Hiltz & Associates Blog
Fraud, Embezzlement and Risk in the Dental Office
PORTLAND, Ore (KOIN 6) — A local dentist was hours away from being evicted, and his business shut down, because his former office manager failed to make payments on the lease, and pocketed the cash for herself, according to office staff.
Rob Yauger is the current manager for Dr. David Carothers Family & Cosmetic Dentistry. He said he was able to talk with the Multnomah County Sheriff’s Office in time to stop them from seizing the office as Carothers and his staff worked to rebuild the business after a former employee stole more than $42,000.
Ranell Daringer, 29, appeared in Multnomah County Circuit Court Wednesday and was arraigned on a grand jury indictment following an investigation by the Portland Police Bureau’s White Collar Crimes Unit. The indictment charges her with four counts of aggravated first-degree theft, two counts of first-degree theft and one count of theft by deception.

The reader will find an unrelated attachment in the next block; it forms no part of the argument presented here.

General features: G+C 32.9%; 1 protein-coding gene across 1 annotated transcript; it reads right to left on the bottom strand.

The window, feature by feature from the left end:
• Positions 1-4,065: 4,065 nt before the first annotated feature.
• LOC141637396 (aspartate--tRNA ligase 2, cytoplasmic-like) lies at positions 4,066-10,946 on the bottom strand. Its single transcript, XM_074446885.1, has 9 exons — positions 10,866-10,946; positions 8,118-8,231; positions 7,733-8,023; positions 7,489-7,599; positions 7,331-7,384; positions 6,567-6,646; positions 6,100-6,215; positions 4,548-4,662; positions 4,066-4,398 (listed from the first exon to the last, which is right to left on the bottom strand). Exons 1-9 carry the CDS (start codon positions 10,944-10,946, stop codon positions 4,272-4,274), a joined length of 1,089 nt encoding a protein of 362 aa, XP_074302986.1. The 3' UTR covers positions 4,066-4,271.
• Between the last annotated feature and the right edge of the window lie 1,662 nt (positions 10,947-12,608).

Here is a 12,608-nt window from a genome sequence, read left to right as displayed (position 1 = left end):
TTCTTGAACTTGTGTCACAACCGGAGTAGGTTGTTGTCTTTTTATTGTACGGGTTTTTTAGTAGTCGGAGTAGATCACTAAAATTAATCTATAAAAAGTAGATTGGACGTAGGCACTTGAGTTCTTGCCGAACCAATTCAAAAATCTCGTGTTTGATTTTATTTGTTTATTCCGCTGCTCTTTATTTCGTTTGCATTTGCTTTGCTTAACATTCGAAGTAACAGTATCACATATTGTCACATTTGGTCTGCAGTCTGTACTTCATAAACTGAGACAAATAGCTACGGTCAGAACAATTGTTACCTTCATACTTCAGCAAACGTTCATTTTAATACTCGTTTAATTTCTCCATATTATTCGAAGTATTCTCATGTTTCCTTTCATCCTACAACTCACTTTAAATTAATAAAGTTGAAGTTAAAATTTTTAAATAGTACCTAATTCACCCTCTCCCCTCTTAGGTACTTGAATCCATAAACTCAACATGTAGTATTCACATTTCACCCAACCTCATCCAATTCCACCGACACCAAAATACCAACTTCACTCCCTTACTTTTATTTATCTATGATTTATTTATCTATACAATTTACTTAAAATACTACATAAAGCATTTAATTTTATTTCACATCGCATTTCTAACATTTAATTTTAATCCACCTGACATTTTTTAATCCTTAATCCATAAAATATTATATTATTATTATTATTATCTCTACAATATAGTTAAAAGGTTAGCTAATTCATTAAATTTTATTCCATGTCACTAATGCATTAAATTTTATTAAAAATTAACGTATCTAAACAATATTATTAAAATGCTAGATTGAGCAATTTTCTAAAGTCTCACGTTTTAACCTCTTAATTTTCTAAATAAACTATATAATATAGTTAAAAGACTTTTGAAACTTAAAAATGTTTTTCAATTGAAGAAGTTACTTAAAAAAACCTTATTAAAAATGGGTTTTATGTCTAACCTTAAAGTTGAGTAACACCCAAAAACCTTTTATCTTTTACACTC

According to court records, Daringer stole the money between March 28, 2011 and Nov. 7, 2013. Officials said Daringer was the former front office manager and had almost complete control over the dentist office finances. Yauger said when collection agencies would call, Daringer would hide them from Carothers.
Yauger said the business is slowly getting back on its feet and is working to rebuild its reputation with credit companies, other businesses and customers.
“It was a lot of money,” Yauger said.
He said he first discovered things weren’t right when he noticed time card and payroll discrepancies. The alleged theft, Yauger said, impacted the entire business. Many of the employees had payroll checks that bounced.
“If there was a way she could steal money, she pretty much did it,” Yauger said.
Yauger said when he noticed the discrepancies, he went through two years of bank and deposit records and noticed the missing funds. He eventually contacted police to help with the investigation. Officials determined that Daringer inflated her salary and stole cash payments that should have been deposited in the bank, Yauger said.
“We did our due diligence,” Yauger said.
He encouraged other businesses to do the same and contact law enforcement if they believe something is wrong. Police said employers should not feel embarrassed or fearful of reporting crimes of embezzlement.
“We don’t look at it as our fault,” Yauger said. “We just want to make sure we’re not burned again.”
Daringer entered a plea of not guilty Wednesday. She is scheduled to be in court April 8.
She was booked into the Multnomah County Detention Center after her arraignment, but was then released on her own recognizance.